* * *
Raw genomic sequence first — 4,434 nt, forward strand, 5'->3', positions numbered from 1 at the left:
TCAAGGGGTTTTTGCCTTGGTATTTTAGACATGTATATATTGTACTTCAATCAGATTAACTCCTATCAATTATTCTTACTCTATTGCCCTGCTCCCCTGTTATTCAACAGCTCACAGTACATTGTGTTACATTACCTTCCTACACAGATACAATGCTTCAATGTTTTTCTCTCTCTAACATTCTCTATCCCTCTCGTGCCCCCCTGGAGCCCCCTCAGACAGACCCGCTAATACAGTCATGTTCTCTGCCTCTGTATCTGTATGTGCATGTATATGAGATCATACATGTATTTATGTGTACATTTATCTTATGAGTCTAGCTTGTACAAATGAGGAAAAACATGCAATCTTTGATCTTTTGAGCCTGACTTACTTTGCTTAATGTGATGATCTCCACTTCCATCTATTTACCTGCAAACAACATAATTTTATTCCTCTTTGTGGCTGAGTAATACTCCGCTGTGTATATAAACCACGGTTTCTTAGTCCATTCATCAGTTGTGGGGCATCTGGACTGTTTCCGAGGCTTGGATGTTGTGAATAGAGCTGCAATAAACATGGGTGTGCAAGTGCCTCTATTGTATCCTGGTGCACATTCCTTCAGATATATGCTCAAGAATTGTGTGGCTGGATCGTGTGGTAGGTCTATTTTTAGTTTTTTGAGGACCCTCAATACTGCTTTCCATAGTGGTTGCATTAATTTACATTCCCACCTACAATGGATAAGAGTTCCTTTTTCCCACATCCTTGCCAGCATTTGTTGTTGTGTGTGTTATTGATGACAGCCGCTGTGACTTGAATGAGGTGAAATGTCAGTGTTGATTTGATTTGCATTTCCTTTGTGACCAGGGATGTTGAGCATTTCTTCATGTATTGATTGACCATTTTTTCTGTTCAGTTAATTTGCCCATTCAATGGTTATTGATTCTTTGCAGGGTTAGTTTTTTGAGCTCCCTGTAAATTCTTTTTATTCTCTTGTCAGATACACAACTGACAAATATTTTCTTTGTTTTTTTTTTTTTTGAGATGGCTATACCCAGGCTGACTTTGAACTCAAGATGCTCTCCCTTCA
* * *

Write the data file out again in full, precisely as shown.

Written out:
Raw genomic sequence first — 4,434 nt, forward strand, 5'->3', positions numbered from 1 at the left:
TCAAGGGGTTTTTGCCTTGGTATTTTAGACATGTATATATTGTACTTCAATCAGATTAACTCCTATCAATTATTCTTACTCTATTGCCCTGCTCCCCTGTTATTCAACAGCTCACAGTACATTGTGTTACATTACCTTCCTACACAGATACAATGCTTCAATGTTTTTCTCTCTCTAACATTCTCTATCCCTCTCGTGCCCCCCTGGAGCCCCCTCAGACAGACCCGCTAATACAGTCATGTTCTCTGCCTCTGTATCTGTATGTGCATGTATATGAGATCATACATGTATTTATGTGTACATTTATCTTATGAGTCTAGCTTGTACAAATGAGGAAAAACATGCAATCTTTGATCTTTTGAGCCTGACTTACTTTGCTTAATGTGATGATCTCCACTTCCATCTATTTACCTGCAAACAACATAATTTTATTCCTCTTTGTGGCTGAGTAATACTCCGCTGTGTATATAAACCACGGTTTCTTAGTCCATTCATCAGTTGTGGGGCATCTGGACTGTTTCCGAGGCTTGGATGTTGTGAATAGAGCTGCAATAAACATGGGTGTGCAAGTGCCTCTATTGTATCCTGGTGCACATTCCTTCAGATATATGCTCAAGAATTGTGTGGCTGGATCGTGTGGTAGGTCTATTTTTAGTTTTTTGAGGACCCTCAATACTGCTTTCCATAGTGGTTGCATTAATTTACATTCCCACCTACAATGGATAAGAGTTCCTTTTTCCCACATCCTTGCCAGCATTTGTTGTTGTGTGTGTTATTGATGACAGCCGCTGTGACTTGAATGAGGTGAAATGTCAGTGTTGATTTGATTTGCATTTCCTTTGTGACCAGGGATGTTGAGCATTTCTTCATGTATTGATTGACCATTTTTTCTGTTCAGTTAATTTGCCCATTCAATGGTTATTGATTCTTTGCAGGGTTAGTTTTTTGAGCTCCCTGTAAATTCTTTTTATTCTCTTGTCAGATACACAACTGACAAATATTTTCTTTGTTTTTTTTTTTTTTGAGATGGCTATACCCAGGCTGACTTTGAACTCAAGATGCTCTCCCTTCA